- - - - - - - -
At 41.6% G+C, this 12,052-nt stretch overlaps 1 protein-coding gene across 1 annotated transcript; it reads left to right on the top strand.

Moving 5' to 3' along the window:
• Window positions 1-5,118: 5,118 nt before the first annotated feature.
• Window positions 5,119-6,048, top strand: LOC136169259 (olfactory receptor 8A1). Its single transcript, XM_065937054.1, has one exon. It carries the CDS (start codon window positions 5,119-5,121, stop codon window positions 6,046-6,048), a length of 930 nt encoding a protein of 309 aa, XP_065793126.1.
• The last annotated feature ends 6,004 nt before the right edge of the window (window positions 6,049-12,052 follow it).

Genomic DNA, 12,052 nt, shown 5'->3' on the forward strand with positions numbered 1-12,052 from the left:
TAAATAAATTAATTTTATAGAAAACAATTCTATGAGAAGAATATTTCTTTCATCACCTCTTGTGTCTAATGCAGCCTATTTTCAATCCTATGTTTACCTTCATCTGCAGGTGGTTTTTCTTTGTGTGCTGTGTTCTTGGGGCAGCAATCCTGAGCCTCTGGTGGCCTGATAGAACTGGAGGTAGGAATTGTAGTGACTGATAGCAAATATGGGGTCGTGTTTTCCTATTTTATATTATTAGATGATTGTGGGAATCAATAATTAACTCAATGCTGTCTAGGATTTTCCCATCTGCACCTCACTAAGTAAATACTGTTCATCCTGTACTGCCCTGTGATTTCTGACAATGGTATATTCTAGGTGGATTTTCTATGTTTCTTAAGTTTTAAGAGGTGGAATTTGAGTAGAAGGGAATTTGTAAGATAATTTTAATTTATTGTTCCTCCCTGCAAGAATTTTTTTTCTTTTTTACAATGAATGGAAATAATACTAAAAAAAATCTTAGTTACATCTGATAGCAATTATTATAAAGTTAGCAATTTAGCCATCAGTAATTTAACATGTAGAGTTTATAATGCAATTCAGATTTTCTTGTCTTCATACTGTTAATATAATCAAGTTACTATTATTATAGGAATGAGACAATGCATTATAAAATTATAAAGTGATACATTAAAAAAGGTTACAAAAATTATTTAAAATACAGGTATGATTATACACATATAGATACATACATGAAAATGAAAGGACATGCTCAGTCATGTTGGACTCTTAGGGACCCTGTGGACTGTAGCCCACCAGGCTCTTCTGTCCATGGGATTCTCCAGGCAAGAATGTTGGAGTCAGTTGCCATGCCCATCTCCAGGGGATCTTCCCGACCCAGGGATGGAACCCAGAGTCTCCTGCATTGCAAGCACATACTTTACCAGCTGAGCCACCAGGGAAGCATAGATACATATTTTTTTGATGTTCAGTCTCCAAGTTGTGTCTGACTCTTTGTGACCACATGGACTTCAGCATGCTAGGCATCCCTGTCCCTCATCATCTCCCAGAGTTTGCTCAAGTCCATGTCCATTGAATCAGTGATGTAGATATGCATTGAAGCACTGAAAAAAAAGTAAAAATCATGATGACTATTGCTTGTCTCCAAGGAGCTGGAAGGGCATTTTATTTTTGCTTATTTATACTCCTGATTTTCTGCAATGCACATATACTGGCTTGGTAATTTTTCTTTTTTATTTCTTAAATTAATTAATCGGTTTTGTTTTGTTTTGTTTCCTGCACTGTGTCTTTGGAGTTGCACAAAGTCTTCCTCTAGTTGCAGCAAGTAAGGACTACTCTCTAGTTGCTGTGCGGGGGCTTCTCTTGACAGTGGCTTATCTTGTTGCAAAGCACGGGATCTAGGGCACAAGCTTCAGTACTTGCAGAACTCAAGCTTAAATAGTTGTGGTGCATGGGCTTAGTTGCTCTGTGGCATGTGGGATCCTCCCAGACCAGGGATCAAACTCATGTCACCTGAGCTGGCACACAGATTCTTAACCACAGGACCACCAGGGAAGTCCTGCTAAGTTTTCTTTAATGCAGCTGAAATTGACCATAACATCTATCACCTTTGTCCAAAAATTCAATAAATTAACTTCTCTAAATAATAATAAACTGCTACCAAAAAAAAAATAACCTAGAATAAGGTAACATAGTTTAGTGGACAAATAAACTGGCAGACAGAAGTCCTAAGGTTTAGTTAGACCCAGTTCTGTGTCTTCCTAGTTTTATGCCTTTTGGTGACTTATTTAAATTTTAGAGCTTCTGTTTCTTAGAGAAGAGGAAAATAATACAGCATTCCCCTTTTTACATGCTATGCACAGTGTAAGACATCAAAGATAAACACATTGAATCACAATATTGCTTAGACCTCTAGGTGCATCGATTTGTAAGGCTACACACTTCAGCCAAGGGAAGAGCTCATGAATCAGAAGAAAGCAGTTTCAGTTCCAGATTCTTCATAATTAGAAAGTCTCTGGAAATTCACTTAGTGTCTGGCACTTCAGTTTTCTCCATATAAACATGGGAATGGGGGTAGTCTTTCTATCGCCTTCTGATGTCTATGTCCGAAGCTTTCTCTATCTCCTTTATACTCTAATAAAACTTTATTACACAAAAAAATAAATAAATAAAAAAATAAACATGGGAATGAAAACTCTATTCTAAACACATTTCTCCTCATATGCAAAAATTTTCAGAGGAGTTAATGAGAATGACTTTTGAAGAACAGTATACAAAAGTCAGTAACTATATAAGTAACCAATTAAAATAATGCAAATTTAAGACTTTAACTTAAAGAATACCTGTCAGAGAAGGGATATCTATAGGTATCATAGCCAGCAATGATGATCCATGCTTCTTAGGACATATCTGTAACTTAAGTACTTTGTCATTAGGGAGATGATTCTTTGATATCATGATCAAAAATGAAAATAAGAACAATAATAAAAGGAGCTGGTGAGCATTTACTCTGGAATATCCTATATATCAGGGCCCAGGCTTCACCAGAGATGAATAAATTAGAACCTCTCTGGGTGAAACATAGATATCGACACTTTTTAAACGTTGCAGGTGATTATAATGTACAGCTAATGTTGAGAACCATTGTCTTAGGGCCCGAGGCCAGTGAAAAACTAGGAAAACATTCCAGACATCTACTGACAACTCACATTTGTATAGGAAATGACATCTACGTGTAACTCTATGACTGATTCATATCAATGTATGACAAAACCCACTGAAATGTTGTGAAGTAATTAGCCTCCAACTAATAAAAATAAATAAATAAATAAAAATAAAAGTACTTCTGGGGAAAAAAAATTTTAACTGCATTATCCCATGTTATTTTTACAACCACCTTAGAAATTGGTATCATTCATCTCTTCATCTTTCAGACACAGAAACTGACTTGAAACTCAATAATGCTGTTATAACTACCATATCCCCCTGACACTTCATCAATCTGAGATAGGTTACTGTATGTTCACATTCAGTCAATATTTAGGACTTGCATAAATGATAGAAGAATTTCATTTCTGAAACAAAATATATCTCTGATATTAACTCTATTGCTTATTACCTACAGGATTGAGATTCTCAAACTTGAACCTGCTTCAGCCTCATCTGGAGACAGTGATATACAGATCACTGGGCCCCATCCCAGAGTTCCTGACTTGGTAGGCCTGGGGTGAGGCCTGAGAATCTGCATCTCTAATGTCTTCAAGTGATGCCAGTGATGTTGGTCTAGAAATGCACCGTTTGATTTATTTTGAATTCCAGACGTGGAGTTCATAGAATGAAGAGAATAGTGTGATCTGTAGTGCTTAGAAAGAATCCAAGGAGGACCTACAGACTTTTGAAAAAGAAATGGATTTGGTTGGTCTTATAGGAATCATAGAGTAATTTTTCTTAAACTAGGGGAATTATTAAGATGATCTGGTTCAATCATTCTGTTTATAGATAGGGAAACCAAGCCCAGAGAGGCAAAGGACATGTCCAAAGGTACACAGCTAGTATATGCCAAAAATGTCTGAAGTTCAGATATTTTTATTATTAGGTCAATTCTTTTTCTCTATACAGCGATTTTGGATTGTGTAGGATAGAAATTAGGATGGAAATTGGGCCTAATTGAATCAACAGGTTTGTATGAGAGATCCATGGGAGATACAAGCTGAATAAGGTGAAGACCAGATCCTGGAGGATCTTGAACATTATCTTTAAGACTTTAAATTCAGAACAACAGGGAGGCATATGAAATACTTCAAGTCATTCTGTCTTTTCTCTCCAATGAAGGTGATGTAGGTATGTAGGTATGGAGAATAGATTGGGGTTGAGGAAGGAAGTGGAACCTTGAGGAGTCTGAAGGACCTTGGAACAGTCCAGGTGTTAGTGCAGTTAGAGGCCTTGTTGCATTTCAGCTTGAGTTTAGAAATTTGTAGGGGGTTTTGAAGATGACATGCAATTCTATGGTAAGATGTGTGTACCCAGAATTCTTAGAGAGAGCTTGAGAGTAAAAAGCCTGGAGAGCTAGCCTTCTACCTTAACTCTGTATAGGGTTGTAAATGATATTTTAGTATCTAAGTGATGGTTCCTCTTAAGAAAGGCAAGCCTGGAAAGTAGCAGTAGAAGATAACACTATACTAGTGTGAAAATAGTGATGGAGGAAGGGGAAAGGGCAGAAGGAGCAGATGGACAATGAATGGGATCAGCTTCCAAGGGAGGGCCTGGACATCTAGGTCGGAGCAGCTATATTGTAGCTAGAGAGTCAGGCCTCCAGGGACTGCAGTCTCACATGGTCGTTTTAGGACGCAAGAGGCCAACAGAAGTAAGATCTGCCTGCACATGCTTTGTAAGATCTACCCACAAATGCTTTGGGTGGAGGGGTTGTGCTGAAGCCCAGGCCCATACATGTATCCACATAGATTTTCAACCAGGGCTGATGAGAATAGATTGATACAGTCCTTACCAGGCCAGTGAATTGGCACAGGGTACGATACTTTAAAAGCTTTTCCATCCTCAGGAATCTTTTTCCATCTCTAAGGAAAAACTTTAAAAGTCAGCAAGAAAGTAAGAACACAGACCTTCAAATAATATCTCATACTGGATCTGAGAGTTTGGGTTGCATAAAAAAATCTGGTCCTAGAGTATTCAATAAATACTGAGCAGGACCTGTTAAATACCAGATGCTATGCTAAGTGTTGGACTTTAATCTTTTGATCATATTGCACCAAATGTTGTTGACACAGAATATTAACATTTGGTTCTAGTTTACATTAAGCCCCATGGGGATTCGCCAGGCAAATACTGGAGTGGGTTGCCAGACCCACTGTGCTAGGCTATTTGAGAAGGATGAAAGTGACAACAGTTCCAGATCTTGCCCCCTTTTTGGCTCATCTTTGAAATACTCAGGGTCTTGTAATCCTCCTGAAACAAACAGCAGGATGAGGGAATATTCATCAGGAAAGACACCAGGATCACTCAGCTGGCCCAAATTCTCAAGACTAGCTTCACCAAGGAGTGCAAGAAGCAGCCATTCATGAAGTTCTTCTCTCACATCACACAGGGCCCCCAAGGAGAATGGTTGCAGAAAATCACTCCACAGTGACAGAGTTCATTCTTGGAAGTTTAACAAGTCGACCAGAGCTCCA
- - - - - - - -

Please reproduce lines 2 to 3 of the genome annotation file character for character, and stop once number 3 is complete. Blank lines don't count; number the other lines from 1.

Moving 5' to 3' along the window:
• Window positions 1-5,118: 5,118 nt before the first annotated feature.